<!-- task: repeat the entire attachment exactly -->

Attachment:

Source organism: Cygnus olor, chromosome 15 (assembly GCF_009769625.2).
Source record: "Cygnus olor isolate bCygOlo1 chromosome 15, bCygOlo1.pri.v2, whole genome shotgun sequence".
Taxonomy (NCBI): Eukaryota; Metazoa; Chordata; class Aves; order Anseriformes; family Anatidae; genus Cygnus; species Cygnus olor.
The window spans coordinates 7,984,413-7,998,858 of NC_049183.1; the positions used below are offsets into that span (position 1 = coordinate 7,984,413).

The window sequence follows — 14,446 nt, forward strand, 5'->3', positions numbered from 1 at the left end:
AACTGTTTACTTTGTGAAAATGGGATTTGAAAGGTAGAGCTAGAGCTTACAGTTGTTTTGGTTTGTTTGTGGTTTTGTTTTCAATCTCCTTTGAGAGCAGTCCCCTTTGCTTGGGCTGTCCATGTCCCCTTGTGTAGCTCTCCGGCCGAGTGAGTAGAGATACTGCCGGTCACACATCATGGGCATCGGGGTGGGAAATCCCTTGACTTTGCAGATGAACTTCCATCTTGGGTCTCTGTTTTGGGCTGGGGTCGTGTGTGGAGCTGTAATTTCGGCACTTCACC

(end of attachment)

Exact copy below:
Source organism: Cygnus olor, chromosome 15 (assembly GCF_009769625.2).
Source record: "Cygnus olor isolate bCygOlo1 chromosome 15, bCygOlo1.pri.v2, whole genome shotgun sequence".
Taxonomy (NCBI): Eukaryota; Metazoa; Chordata; class Aves; order Anseriformes; family Anatidae; genus Cygnus; species Cygnus olor.
The window spans coordinates 7,984,413-7,998,858 of NC_049183.1; the positions used below are offsets into that span (position 1 = coordinate 7,984,413).

The window sequence follows — 14,446 nt, forward strand, 5'->3', positions numbered from 1 at the left end:
AACTGTTTACTTTGTGAAAATGGGATTTGAAAGGTAGAGCTAGAGCTTACAGTTGTTTTGGTTTGTTTGTGGTTTTGTTTTCAATCTCCTTTGAGAGCAGTCCCCTTTGCTTGGGCTGTCCATGTCCCCTTGTGTAGCTCTCCGGCCGAGTGAGTAGAGATACTGCCGGTCACACATCATGGGCATCGGGGTGGGAAATCCCTTGACTTTGCAGATGAACTTCCATCTTGGGTCTCTGTTTTGGGCTGGGGTCGTGTGTGGAGCTGTAATTTCGGCACTTCACC